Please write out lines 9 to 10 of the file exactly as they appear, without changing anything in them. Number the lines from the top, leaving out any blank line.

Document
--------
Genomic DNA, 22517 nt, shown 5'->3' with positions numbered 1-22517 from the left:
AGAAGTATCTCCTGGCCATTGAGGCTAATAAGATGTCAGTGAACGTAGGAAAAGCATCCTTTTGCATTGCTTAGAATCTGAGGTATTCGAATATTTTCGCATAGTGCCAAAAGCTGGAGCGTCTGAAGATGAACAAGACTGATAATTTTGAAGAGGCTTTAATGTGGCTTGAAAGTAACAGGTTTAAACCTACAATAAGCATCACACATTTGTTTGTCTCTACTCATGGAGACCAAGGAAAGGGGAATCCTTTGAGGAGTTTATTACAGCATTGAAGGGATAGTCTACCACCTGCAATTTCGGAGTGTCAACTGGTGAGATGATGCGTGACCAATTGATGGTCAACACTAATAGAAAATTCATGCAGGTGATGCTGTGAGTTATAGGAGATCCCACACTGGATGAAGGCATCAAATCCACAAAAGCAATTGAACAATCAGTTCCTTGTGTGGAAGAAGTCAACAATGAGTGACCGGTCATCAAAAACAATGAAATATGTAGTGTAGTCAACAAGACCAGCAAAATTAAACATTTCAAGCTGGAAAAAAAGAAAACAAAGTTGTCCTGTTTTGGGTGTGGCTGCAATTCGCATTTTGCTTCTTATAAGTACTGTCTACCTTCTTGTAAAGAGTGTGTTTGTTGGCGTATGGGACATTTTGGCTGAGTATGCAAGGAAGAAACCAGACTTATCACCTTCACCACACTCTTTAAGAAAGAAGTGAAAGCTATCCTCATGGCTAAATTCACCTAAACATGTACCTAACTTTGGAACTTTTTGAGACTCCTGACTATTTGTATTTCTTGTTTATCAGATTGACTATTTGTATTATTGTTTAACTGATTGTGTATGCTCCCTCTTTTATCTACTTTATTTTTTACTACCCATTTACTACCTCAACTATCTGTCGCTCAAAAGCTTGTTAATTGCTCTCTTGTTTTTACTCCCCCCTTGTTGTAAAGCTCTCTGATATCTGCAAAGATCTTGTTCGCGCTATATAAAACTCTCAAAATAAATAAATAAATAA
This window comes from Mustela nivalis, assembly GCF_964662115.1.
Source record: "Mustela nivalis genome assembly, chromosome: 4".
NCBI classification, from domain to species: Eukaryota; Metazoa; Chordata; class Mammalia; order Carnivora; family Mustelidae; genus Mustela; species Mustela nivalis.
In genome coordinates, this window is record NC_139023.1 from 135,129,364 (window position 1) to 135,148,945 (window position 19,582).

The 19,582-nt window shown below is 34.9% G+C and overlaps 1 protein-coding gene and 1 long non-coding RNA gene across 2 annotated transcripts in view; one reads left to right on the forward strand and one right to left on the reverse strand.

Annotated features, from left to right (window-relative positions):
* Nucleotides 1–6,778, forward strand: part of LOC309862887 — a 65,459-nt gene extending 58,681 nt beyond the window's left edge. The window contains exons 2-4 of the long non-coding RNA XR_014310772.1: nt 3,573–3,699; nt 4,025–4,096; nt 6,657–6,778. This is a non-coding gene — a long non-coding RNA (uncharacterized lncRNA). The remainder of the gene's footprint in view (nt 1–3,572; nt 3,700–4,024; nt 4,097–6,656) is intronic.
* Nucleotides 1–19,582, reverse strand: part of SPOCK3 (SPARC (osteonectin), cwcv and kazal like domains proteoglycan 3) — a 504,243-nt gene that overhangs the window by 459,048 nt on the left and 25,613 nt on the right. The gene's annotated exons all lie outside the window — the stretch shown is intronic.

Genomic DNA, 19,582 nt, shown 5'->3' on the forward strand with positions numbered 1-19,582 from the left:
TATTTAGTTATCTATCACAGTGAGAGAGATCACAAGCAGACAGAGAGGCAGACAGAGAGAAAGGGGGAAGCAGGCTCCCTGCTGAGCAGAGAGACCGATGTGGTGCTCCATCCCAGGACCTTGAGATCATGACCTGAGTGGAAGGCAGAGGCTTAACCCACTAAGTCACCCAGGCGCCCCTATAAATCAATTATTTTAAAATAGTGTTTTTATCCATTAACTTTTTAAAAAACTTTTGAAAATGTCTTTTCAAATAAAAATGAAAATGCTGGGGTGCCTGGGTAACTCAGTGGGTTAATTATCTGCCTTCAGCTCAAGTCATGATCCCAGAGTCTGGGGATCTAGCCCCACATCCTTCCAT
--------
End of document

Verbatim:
* Nucleotides 1–6,778, forward strand: part of LOC309862887 — a 65,459-nt gene extending 58,681 nt beyond the window's left edge. The window contains exons 2-4 of the long non-coding RNA XR_014310772.1: nt 3,573–3,699; nt 4,025–4,096; nt 6,657–6,778. This is a non-coding gene — a long non-coding RNA (uncharacterized lncRNA). The remainder of the gene's footprint in view (nt 1–3,572; nt 3,700–4,024; nt 4,097–6,656) is intronic.
* Nucleotides 1–19,582, reverse strand: part of SPOCK3 (SPARC (osteonectin), cwcv and kazal like domains proteoglycan 3) — a 504,243-nt gene that overhangs the window by 459,048 nt on the left and 25,613 nt on the right. The gene's annotated exons all lie outside the window — the stretch shown is intronic.